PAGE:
- The Economic VIX – a gauge measuring GDP readings against their historical average – suggests the stock market is poised for years of strong gains, James Paulsen, chief investment strategist at The Leuthold Group, said.
- The gauge last peaked at 3.5 after the financial crisis, well into its highest quartile. The coronavirus pandemic will keep the metric above 13 for at least a year, the strategist said in a note to clients.
- Historically, the S&P 500’s average annualized one-quarter returns reached 21.2% whenever the Economic VIX sat in its upper quartile. When the gauge stood in its middle two quartiles, the index only returned an average of 6.5%.
- “An explosive Economic VIX is always unsettling,” Paulsen said, but investors willing to ride out the storm of negative data are in for “an exceptional opportunity for high returns with low risk.”
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An unconventional volatility gauge suggests the stock market is on the verge of massive gains, James Paulsen, chief investment strategist at The Leuthold Group, said.
Cboe’s VIX index – Wall Street’s preferred measurement for stock market price swings – has more than halved from its March highs. The stock market’s rally has similarly calmed after major gains through May. Economic volatility, on the other hand, is slated to notch a post-war record, according to Paulsen.
The strategist created a metric – deemed the Economic VIX – for tracking such macro swings by measuring past quarters’ gross domestic product growth against the historical average. The last post-war high was set in the wake of the financial crisis, when Paulsen’s gauge spiked as high as 3.5, well into its highest quartile.
The metric currently sits just below the threshold for breaking into the highest quartile and readings will soon soar past their previous peak. Even by summer 2021, the Economic VIX will remain above 13, Paulsen said in a note to clients.
If history is anything to go by, the unprecedented economic shakeup should serve as a boon for investors. Paulsen found that, when the Economic VIX sat above its highest quartile, the S&P 500’s average annualized one-quarter gains reached 21.2%. Returns sank to 6.5% when the Economic VIX landed within its middle two quartiles, the strategist added.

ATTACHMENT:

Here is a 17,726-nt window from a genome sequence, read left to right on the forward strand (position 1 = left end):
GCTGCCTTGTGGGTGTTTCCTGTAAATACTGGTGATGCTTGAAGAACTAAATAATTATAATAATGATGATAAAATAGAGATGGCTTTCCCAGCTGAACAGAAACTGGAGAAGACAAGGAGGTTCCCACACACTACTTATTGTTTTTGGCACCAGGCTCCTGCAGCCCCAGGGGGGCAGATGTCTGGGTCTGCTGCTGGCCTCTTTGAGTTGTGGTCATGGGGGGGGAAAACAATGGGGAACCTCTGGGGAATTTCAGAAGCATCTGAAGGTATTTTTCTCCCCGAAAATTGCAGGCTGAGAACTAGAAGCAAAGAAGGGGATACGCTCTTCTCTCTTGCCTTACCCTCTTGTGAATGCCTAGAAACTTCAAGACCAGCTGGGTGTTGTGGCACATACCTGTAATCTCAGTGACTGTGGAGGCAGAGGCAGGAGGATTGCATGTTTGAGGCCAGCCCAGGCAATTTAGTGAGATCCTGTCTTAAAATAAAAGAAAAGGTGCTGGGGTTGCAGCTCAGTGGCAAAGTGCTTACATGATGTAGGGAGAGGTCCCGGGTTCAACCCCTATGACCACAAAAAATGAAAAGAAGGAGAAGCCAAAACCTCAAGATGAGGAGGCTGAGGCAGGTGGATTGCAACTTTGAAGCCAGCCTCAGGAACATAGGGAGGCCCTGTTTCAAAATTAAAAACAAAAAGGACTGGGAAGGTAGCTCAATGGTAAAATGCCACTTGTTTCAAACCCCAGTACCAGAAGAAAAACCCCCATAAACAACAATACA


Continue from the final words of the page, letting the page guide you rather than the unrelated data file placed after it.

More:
The risk of investing also diminishes as volatility skyrockets. When the volatility gauge sits in its middle two quartiles, the S&P 500 registers a negative quarterly return 35.7% of the time. In quarters where the Economic VIX is in its highest quartile, that frequency drops to 22.9%.
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The reasoning supporting the trend is relatively simple, Paulsen said. Forward-looking markets tend to plunge before GDP readings highlight a spike in market volatility. Once data starts to detail the extent of the economic fallout, stocks are already starting their rebound.
“Facing such conditions, investors typically raise cash and scale back exposure to risk assets,” the strategist said. “Fearful investor behaviours build future buying power, conservative company behaviours bring improved profit prospects, and aggressive policies usher in a fresh economic expansion.”
Even the cooling-down of the economy’s rebound can bring above-average returns, Paulsen added. Weakened economic volatility indicates an economy “in the groove” and typically yields “widespread confidence among private-sector players about the economy’s future,” he said. Accordingly, the S&P 500 posted one-quarter gains of 16.5% when the Economic VIX fell into its lowest quartile.
The US economy will stay highly volatile through the next year, and markets will likely thrive off of the swings in GDP growth. Whether the Economic VIX keeps its heightened levels through the rebound or steadily tumbles into its lowest quartile, investors should settle in for strong gains, Paulsen said.
“An explosive Economic VIX is always unsettling, but in the post-war era, for stock investors with ample fortitude, it has provided an exceptional opportunity for high returns with low risk,” he added.
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